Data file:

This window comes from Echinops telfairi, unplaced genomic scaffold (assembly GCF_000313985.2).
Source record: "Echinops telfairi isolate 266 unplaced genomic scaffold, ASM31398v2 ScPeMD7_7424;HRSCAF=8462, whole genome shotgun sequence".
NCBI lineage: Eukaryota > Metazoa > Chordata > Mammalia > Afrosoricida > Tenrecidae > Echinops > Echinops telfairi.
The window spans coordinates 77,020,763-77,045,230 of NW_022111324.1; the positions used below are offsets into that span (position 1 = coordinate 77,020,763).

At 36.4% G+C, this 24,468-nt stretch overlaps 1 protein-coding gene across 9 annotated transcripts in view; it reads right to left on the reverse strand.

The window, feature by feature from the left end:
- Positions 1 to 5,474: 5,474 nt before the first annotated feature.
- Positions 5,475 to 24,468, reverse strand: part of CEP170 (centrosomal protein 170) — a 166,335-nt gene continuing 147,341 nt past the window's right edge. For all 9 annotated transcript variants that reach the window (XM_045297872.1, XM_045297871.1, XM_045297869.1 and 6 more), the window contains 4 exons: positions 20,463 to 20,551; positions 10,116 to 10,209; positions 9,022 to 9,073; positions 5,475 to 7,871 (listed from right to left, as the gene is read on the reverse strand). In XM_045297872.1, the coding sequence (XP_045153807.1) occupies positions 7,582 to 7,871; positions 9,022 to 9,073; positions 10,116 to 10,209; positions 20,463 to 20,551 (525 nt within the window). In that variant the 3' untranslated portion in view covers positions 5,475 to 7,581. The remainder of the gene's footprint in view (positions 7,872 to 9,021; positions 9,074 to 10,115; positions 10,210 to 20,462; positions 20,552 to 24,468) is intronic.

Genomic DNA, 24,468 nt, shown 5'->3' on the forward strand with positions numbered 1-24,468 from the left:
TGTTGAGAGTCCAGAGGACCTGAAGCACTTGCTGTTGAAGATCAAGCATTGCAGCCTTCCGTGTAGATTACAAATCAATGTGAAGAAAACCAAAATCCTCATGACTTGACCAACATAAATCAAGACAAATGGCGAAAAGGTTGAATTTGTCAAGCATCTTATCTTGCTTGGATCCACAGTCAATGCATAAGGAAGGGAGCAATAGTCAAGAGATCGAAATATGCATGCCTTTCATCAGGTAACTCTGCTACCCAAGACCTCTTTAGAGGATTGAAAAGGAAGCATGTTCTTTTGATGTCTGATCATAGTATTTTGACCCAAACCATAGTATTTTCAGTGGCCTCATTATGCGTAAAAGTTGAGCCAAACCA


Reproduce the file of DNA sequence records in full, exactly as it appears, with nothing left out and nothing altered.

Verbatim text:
This window comes from Echinops telfairi, unplaced genomic scaffold (assembly GCF_000313985.2).
Source record: "Echinops telfairi isolate 266 unplaced genomic scaffold, ASM31398v2 ScPeMD7_7424;HRSCAF=8462, whole genome shotgun sequence".
NCBI lineage: Eukaryota > Metazoa > Chordata > Mammalia > Afrosoricida > Tenrecidae > Echinops > Echinops telfairi.
The window spans coordinates 77,020,763-77,045,230 of NW_022111324.1; the positions used below are offsets into that span (position 1 = coordinate 77,020,763).

At 36.4% G+C, this 24,468-nt stretch overlaps 1 protein-coding gene across 9 annotated transcripts in view; it reads right to left on the reverse strand.

The window, feature by feature from the left end:
- Positions 1 to 5,474: 5,474 nt before the first annotated feature.
- Positions 5,475 to 24,468, reverse strand: part of CEP170 (centrosomal protein 170) — a 166,335-nt gene continuing 147,341 nt past the window's right edge. For all 9 annotated transcript variants that reach the window (XM_045297872.1, XM_045297871.1, XM_045297869.1 and 6 more), the window contains 4 exons: positions 20,463 to 20,551; positions 10,116 to 10,209; positions 9,022 to 9,073; positions 5,475 to 7,871 (listed from right to left, as the gene is read on the reverse strand). In XM_045297872.1, the coding sequence (XP_045153807.1) occupies positions 7,582 to 7,871; positions 9,022 to 9,073; positions 10,116 to 10,209; positions 20,463 to 20,551 (525 nt within the window). In that variant the 3' untranslated portion in view covers positions 5,475 to 7,581. The remainder of the gene's footprint in view (positions 7,872 to 9,021; positions 9,074 to 10,115; positions 10,210 to 20,462; positions 20,552 to 24,468) is intronic.

Genomic DNA, 24,468 nt, shown 5'->3' on the forward strand with positions numbered 1-24,468 from the left:
TGTTGAGAGTCCAGAGGACCTGAAGCACTTGCTGTTGAAGATCAAGCATTGCAGCCTTCCGTGTAGATTACAAATCAATGTGAAGAAAACCAAAATCCTCATGACTTGACCAACATAAATCAAGACAAATGGCGAAAAGGTTGAATTTGTCAAGCATCTTATCTTGCTTGGATCCACAGTCAATGCATAAGGAAGGGAGCAATAGTCAAGAGATCGAAATATGCATGCCTTTCATCAGGTAACTCTGCTACCCAAGACCTCTTTAGAGGATTGAAAAGGAAGCATGTTCTTTTGATGTCTGATCATAGTATTTTGACCCAAACCATAGTATTTTCAGTGGCCTCATTATGCGTAAAAGTTGAGCCAAACCA